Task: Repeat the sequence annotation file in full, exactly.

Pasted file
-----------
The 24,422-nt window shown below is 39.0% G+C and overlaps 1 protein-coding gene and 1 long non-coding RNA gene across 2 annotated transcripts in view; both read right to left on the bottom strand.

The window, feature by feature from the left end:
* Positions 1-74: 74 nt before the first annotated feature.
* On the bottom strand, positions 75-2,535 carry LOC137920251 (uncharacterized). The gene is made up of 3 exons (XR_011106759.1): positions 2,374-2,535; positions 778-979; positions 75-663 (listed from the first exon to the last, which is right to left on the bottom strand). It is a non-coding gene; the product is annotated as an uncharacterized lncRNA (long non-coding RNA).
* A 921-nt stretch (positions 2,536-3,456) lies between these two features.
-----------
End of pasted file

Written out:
The 24,422-nt window shown below is 39.0% G+C and overlaps 1 protein-coding gene and 1 long non-coding RNA gene across 2 annotated transcripts in view; both read right to left on the bottom strand.

The window, feature by feature from the left end:
* Positions 1-74: 74 nt before the first annotated feature.
* On the bottom strand, positions 75-2,535 carry LOC137920251 (uncharacterized). The gene is made up of 3 exons (XR_011106759.1): positions 2,374-2,535; positions 778-979; positions 75-663 (listed from the first exon to the last, which is right to left on the bottom strand). It is a non-coding gene; the product is annotated as an uncharacterized lncRNA (long non-coding RNA).
* A 921-nt stretch (positions 2,536-3,456) lies between these two features.